web analytics

Good heavens! Is it National Badger Day *already*?


Well, lookit that. Tuesday, October 6 is National Badger Day (which I’m pretty sure is a totally made up fundraising holiday invented by the National Badger Trust).

In honor of this most artificial of celebrations, here are ten badger facts I totally lifted verbatim from today’s Express:

1. The earliest recorded use of the word “badger” for the animal was in 1523. Before that, it was called a “brock” or “bauson”.

2. “Badger” was originally (around 1500) a word for an itinerant trader.

3. The animal was probably called a “badger” from the badge-like white mark on its forehead.

4. Another theory it that is comes from the French word “bêcheur” meaning a digger.

5. Badgers feed mainly on earthworms of which they may eat hundreds every night.

6. According to an old belief, when a badger bites, it will not loosen its grip until its teeth meet.

7. A male badger is a boar, a female is a sow, the young are cubs and their system of underground burrows is a sett.

8. Interfering with a badger sett is an offence under the Protection of Badgers Act 1992. So is obstructing access to any entrance of a sett.

9. The honey badger, or ratel, is considered by many to be the world’s most ferocious and fearless animal.

10. The word “badger” does not appear in any Shakespeare play but Twelfth Night mentions “brock” once.

Must find out who does badger PR. Weasels could use a bit of that.


Comment from Uncle Badger
Time: October 6, 2015, 9:26 pm

It was worth every penny we paid them!

Comment from SCOTTtheBADGER
Time: October 7, 2015, 2:10 am

Did you gather around the Badger Tree, singing Badger Carols, and drinking hot apple cider? Did you get your Badger Day cards out in time?
Every Day is Badger Day in Wisconsin.

Comment from netwing11@yahoo.com
Time: October 7, 2015, 2:17 am

Happy Badger Day, Uncle B! (I’m afraid your gift will be a little late.) Dogpile has it wrong. They say today is Mad Hatter Day.

Comment from Some Vegetable
Time: October 7, 2015, 2:57 am

Happy Badger Day to one of the kindest, sweetest, animals on the planet!!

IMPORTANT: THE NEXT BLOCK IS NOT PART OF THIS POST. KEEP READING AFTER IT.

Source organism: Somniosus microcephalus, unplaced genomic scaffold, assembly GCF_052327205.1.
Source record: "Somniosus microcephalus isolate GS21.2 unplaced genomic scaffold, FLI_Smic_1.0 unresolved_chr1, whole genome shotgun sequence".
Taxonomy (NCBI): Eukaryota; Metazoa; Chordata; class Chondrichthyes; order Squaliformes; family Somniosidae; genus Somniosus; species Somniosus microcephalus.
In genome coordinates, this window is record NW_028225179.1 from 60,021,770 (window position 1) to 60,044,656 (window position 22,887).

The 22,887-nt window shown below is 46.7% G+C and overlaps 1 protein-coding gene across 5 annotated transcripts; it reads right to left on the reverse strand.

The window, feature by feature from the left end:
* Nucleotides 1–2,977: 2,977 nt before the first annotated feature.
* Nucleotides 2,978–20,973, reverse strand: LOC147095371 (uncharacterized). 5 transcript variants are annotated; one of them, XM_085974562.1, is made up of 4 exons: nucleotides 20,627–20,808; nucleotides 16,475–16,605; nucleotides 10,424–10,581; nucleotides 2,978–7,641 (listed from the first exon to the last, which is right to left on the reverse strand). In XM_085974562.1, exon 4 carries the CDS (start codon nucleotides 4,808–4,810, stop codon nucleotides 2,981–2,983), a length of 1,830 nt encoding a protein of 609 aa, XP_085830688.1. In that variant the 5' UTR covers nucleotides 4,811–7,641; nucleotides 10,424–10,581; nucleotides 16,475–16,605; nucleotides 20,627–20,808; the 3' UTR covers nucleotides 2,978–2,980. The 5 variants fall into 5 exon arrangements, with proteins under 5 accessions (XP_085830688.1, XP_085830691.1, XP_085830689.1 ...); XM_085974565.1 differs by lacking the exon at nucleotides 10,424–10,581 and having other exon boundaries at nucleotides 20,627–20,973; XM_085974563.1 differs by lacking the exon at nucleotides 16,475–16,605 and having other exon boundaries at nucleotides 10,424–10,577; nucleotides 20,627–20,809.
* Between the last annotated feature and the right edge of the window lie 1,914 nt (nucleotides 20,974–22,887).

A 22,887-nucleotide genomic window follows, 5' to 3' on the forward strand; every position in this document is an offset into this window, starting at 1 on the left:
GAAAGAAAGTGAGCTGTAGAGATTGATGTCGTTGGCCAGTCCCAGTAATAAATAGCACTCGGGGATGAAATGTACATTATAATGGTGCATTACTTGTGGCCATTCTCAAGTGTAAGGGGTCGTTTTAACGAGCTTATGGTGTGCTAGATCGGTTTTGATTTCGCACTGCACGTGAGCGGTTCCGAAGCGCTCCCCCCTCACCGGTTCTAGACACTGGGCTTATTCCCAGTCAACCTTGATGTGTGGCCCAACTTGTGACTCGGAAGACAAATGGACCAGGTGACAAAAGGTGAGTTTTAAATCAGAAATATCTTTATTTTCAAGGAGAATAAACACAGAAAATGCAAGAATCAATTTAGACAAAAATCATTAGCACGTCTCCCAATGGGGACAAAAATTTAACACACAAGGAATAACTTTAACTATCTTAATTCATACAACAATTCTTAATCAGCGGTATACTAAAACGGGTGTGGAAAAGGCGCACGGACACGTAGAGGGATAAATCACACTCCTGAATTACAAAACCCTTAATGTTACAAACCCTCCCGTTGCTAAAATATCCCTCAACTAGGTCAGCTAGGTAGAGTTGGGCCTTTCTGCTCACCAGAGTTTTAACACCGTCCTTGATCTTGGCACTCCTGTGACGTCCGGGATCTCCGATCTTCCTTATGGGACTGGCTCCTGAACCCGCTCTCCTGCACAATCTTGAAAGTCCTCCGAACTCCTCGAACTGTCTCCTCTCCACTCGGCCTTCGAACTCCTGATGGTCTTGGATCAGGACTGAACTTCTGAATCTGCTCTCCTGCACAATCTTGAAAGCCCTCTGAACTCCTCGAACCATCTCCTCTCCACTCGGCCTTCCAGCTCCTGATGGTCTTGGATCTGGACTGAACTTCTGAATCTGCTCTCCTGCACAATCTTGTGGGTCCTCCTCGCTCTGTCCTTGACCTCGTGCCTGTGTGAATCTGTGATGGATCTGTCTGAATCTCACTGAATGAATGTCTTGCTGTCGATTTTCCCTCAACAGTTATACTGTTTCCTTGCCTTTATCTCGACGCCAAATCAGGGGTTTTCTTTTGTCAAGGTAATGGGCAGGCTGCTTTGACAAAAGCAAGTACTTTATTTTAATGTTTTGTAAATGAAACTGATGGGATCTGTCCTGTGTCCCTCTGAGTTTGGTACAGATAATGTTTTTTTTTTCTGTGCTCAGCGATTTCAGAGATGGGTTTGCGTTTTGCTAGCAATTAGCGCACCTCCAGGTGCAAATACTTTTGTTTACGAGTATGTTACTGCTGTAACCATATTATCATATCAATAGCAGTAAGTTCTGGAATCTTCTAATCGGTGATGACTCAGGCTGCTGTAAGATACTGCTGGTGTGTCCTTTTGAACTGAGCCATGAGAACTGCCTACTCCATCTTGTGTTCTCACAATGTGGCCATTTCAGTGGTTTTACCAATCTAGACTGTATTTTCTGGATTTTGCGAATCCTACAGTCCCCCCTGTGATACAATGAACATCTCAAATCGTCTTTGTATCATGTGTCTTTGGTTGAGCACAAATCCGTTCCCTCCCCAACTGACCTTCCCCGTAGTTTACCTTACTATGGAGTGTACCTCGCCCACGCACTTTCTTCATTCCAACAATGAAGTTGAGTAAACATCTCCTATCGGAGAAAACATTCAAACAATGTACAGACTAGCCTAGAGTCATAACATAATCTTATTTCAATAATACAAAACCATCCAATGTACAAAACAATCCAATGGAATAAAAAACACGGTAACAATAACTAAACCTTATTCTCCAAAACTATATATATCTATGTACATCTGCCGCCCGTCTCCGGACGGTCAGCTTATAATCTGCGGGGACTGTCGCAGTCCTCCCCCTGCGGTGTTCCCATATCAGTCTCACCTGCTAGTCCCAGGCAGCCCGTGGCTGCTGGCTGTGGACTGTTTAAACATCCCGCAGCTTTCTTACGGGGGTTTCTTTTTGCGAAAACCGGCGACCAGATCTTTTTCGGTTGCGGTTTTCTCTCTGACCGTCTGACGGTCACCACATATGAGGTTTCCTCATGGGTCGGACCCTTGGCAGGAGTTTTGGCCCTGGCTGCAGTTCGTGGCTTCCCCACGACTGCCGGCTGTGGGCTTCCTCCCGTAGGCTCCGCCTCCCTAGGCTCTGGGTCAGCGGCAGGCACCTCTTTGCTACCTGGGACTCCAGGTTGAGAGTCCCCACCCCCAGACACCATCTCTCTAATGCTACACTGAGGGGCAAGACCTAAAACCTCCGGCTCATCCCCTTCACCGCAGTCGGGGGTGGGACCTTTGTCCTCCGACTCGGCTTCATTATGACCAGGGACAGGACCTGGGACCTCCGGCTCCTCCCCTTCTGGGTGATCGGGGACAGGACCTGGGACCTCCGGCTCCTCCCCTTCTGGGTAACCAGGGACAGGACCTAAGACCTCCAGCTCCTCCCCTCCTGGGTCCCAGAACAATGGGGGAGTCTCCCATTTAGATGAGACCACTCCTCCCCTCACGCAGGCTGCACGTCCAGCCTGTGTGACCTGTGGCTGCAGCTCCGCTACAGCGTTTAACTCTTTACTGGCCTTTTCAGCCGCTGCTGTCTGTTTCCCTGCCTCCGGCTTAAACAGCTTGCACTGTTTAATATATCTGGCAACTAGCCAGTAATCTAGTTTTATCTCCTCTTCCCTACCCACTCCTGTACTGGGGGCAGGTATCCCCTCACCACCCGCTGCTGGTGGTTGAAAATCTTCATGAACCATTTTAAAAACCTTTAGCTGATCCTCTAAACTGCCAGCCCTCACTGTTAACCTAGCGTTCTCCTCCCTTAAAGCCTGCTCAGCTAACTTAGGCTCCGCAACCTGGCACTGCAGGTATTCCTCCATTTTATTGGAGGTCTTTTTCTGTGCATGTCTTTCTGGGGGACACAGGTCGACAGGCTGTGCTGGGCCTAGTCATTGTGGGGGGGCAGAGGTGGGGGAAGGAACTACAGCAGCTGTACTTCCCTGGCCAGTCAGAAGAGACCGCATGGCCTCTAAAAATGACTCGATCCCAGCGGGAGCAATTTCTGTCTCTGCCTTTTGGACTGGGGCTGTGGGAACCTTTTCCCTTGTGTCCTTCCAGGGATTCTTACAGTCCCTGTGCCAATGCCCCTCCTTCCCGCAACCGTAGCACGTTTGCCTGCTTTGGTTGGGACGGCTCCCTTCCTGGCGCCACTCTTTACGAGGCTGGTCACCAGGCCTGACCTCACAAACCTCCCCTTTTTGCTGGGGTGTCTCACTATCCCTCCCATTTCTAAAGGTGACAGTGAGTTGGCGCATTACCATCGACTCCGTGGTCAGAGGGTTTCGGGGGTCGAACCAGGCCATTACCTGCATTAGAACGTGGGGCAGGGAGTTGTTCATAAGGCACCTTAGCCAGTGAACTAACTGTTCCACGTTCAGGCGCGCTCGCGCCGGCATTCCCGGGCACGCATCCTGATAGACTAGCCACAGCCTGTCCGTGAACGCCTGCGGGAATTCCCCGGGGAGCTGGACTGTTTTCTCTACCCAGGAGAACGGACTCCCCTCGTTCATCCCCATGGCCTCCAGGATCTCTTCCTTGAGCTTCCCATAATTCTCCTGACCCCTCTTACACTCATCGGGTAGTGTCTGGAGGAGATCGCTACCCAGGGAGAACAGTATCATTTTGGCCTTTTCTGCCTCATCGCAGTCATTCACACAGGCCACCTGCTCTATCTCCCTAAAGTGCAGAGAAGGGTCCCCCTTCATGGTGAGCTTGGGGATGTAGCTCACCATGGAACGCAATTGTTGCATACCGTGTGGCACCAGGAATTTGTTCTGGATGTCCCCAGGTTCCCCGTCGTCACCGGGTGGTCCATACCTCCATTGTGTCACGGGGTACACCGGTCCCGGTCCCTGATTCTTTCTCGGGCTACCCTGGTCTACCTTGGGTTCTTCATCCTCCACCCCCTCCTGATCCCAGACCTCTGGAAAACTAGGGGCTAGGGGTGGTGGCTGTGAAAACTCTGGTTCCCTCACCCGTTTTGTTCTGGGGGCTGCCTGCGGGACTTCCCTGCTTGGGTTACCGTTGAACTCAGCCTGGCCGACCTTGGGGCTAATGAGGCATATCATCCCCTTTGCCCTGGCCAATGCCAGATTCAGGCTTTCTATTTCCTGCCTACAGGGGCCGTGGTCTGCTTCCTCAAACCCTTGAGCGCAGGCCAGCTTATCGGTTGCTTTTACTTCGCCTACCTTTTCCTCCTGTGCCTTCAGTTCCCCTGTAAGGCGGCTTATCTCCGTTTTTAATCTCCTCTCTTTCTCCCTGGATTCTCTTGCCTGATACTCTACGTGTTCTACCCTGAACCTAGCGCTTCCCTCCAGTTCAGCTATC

Wait, uh why is everyone laughing?

Comment from mojo
Time: October 7, 2015, 3:05 am

My goodness, what a handsome fellow!

Comment from Anonymous
Time: October 7, 2015, 4:27 am

I don’t see any humor in what you say, Some Veg. Everyone knows that the International Standard Unit for affibilty is the Badger. Which, of course, is divided into millibadgers, centibadgers, decibadgers, and kilobadgers. Uncle badger is one of the finest of our kind, a 1KB type, to be sure.

Comment from Wolfus Aurelius
Time: October 7, 2015, 1:48 pm

So how did the verb “to badger” come to mean “harass and annoy”? The impression I get about these fine mustelids (the four-footed ones, now) is that they prefer to be left alone. STRICTLY alone. And you can’t annoy people if you’re keeping to yourself.

At a New Mexico zoo some years ago I saw a wolverine, the badger’s cousin. He would emerge from his hole in his enclosure, glare in fury at the people looking at him, then dive back into his hole. Fifteen seconds later, he’d pop back out, glare, and vanish again. Over and over, until we moved on. Something tells me he would not be fun to encounter in the wild.

(I am sure Uncle Badger is nothing like that.)

Comment from Can’t Hark My Cry
Time: October 7, 2015, 3:52 pm

Wolfus Aurelius: the Oxford Dictionaries online site says “The verb sense (late 18th century) originates from the formerly popular sport of badger baiting.” So–not what badgers do, but what some people do to them.

Comment from Can’t Hark My Cry
Time: October 7, 2015, 3:56 pm

For your listening pleasure next Badger Day: https://www.youtube.com/watch?v=JaTUrZpJis0

[and the lyrics, in case anyone has trouble with the sound quality: http://www.jezlowe.com/lyrics/the-big-fear/ ]

Comment from Pupster
Time: October 7, 2015, 10:14 pm

Well, to be fair Wolfus, your average Wolverine has the mental capacity and short-term memory of a goldfish.

Comment from Uncle Badger
Time: October 7, 2015, 10:32 pm

The short answer, Wolfus Aurelius is not, as the OED says ( pace Can’t Hark), but an observation of badger behaviour. Once they set upon their prey, they never give up. John Clare’s (in)famous poem has it.

There are some very worrying reports of this behavioural characteristic in the published animal studies. All of them are true. Trust me.

Comment from iamfelix
Time: October 8, 2015, 8:18 am

I’m so sorry I missed (Uncle) Badger’s Big Day. I have been fretting about whether I’ll have to walk the picket line if the Unidentified Alien Workforce strikes Chrysler. We have *another* tentative agreement as of midnight – let’s see if this one holds ….

Write a comment

(as if I cared)

(yeah. I'm going to write)

(oooo! you have a website?)

Beware: more than one link in a comment is apt to earn you a trip to the spam filter, where you will remain -- cold, frightened and alone -- until I remember to clean the trap. But, hey, without Akismet, we'd be up to our asses in...well, ass porn, mostly.

<< carry me back to ol' virginny